Now with that being said, it is time to move on the the vertical stabilizers.
Here you can see that I have already applied the EZ Clip and I have notched the foam. I did this to get more deflection out of the rudder when they pull to the inside. Simple little V cut and your good to go.
Next up is gluing the vertical stabilizers to the horizontal stabilizer. You will see that I cut hash marks in the foam.
Glue doesn't stick to paint all that well and its hard to get in there with a sanding device so I just gut some hash marks and called it done.
Did the same thing for the horizontal stabilizer too but I did sand the paint off of this area because it was easy enough to get to.
Mix up some 30 min epoxy and apply to both the mating surfaces.
Once done, Stick the parts together and wiggle it around a little to get the glue down in there good.
Once dry, go ahead and do the other side. When your done it will look like this.
Next up we are going to rig the rudders. In your package there is a long straight piece of piano wire. DON'T BEND THIS IN ANY WAY!
Take that wire and run it through the EZ Clip on your rudder servo. If you have not put the EZ Clip on by now, do so.
Put the wire in one rudder and have it come out the other side of the clip about 1/8" and tighten it down. (Remember your thread locker)
Repeat for the other rudder. When done, power up your radio and servo and center it. When on center tighten it down and thread lock it because you wont get back in here for adjustments here.
Next, prep your surfaces of the fuselage and the horizontal stabilizer for gluing.
Plug in your servos to the pre-ran wires. These are numbered but just to help, #2 is the elevator and #4 is the rudder.
Tape them up so they don't come apart over its tour of duty.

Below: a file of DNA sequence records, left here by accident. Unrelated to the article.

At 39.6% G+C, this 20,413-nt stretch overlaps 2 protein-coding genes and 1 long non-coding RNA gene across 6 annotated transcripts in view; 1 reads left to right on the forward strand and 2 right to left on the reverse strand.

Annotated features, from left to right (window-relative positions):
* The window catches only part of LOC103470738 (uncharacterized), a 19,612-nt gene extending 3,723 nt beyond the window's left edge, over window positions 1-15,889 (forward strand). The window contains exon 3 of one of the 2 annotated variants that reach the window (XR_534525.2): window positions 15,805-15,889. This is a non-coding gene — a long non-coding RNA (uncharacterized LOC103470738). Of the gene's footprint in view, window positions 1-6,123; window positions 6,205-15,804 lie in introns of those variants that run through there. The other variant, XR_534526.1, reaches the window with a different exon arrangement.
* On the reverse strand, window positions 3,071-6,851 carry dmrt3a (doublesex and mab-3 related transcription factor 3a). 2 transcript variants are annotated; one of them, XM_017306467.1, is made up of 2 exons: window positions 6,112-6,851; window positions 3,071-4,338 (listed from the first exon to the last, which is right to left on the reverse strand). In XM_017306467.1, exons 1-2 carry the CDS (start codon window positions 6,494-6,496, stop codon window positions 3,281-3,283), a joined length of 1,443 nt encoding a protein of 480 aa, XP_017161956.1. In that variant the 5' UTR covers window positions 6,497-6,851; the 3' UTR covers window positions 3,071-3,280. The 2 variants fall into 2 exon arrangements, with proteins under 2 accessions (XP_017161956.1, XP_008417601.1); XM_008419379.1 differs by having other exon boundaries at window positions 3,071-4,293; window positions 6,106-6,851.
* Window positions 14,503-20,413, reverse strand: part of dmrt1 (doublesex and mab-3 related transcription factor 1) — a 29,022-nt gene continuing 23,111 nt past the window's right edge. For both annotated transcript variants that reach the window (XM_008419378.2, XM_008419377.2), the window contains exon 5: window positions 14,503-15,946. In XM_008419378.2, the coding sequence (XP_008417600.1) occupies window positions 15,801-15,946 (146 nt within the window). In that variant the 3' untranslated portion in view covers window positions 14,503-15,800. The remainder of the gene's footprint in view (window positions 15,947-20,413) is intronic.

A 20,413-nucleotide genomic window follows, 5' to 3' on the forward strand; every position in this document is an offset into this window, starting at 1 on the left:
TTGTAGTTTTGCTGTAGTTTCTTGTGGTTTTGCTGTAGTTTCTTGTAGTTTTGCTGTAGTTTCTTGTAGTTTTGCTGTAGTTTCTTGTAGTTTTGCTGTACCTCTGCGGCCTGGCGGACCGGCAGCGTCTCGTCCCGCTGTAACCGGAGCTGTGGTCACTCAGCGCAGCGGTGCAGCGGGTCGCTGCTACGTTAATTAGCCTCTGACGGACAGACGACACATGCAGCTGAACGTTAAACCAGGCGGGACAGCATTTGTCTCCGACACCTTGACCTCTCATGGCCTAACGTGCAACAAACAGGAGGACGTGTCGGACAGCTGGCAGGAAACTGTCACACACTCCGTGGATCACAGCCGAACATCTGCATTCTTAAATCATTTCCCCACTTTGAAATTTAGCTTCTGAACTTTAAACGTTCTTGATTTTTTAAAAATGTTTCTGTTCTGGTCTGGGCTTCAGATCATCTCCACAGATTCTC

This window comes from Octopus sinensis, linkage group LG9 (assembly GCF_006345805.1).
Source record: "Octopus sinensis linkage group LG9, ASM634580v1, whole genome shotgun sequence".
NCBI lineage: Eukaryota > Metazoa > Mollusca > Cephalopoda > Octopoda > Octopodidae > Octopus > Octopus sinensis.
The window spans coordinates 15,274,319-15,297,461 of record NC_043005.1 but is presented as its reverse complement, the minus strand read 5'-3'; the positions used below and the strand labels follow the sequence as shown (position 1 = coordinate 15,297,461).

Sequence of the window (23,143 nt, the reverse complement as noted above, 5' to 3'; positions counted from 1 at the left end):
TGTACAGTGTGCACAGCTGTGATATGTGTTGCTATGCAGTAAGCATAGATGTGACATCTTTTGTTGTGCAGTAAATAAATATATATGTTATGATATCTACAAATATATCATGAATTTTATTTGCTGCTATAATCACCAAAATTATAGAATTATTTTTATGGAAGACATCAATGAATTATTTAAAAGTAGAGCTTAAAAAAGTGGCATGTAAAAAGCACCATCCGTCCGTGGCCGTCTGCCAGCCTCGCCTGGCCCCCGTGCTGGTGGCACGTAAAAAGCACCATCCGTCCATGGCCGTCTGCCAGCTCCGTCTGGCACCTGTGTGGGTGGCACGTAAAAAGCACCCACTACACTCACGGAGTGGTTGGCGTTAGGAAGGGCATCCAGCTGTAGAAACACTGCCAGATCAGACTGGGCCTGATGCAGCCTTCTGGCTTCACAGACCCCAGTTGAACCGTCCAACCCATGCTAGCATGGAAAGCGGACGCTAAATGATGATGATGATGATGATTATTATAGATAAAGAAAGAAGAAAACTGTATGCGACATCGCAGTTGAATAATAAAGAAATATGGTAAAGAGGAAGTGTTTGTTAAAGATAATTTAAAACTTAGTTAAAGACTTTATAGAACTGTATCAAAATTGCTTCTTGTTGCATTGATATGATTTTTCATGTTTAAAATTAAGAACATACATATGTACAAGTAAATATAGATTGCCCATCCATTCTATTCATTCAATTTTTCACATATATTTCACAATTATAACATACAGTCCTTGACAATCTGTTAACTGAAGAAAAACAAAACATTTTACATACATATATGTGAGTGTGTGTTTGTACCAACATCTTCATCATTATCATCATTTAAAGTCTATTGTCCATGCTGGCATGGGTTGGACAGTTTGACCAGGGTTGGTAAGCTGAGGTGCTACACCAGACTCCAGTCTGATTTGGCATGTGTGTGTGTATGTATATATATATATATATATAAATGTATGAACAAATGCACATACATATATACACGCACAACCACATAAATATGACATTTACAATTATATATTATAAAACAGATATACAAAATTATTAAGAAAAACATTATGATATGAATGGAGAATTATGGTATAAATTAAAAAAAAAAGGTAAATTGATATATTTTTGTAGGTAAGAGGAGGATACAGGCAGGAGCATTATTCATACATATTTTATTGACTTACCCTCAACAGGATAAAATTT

When done, glue them up with 30 min epoxy. The center of the glued area likes to curve away from the fuselage a little so I used lipos to weigh this area down and make sure this area gets glued together real well.
ASSEMBLY PART 2
OK so we have the tail done and its time to move on to the last part that requires gluing. But before we do that we need to look at the retracts and make sure they are sturdy. Flex them a little and make sure the wood it glued tight. One of mine was a little loose so I figured I had better give it a little epoxy love. The retracts have to come out for 2 reasons, 1. Gotta drop some CA in the screw holes for strength & 2. Don't want to accidentally drip epoxy in the retract. SO go aheat and get the 4 screws out of each one and remove the retracts.
I mixed up a little 5 min epoxy and ran a tooth pick covered in epoxy along the side of the wood where it meets the foam and tried to get a little under there for good measure. Just do the 1 side for now.
Once that side is dry, flip it over and open the gear door and get the other side. No drippy drippy this way.
Once dry and the CA you put in the screw holes is dry, put your gear back in.
Next, the nacelles only fit one way on the wing. Make sure you match them up. Once you know who is going where, rough the foam up where its going to be glued. There are a lot of contact area and some are harder to get to than others. Get the big ones and do the best that you can. The more you get the stronger the bond will be.
Once the surfaces are prepped, plug in your wires. They are all numbered so it will make things real easy.
Added some tape to keep everything in place and from pulling apart for any reason.
Mix up a good amount of 30 min epoxy. Like, don't be stingy. There is a lot to cover here and you want to be thorough. Once the glue has been applied, gently pull the wires through the wing as you put the nacelle on the wing. Once on, put some weight on the wing and let the glue dry for about an hour. It sets in 30 min but an hour it is rock solid.